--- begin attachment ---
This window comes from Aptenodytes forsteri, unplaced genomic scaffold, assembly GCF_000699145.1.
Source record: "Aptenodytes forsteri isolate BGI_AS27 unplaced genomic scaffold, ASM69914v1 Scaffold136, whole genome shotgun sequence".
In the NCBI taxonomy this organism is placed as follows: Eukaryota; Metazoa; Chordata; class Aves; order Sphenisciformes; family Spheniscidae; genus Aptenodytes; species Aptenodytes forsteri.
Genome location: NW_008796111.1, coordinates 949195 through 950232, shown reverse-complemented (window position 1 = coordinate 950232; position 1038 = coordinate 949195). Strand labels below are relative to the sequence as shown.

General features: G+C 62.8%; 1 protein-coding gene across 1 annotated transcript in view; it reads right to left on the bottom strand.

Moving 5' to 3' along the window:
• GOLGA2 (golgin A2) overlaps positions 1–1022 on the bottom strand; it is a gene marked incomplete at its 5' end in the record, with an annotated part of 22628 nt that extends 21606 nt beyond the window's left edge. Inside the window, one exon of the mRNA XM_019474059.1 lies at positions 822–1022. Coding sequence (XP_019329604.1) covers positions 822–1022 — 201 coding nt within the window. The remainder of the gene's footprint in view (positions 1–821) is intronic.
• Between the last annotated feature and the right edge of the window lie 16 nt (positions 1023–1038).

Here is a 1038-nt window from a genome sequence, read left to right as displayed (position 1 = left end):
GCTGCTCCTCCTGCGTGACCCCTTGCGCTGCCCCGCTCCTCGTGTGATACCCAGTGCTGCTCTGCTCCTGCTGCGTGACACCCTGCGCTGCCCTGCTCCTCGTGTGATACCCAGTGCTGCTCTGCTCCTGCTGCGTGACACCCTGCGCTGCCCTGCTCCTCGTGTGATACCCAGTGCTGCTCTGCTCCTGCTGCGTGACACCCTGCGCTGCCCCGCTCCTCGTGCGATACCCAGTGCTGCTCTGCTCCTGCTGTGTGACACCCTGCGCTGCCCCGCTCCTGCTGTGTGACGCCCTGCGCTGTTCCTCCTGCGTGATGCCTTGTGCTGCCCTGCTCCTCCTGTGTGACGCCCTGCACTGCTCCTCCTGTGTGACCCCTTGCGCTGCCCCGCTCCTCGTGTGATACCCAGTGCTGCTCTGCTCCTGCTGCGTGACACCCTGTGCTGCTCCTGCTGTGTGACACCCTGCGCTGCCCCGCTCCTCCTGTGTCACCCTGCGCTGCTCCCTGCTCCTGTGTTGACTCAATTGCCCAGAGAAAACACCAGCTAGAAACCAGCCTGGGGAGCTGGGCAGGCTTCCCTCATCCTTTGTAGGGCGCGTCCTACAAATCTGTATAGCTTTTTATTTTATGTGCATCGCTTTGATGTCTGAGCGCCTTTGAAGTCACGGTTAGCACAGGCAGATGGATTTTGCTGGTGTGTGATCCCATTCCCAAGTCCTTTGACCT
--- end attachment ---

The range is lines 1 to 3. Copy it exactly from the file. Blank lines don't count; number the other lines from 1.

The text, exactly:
This window comes from Aptenodytes forsteri, unplaced genomic scaffold, assembly GCF_000699145.1.
Source record: "Aptenodytes forsteri isolate BGI_AS27 unplaced genomic scaffold, ASM69914v1 Scaffold136, whole genome shotgun sequence".
In the NCBI taxonomy this organism is placed as follows: Eukaryota; Metazoa; Chordata; class Aves; order Sphenisciformes; family Spheniscidae; genus Aptenodytes; species Aptenodytes forsteri.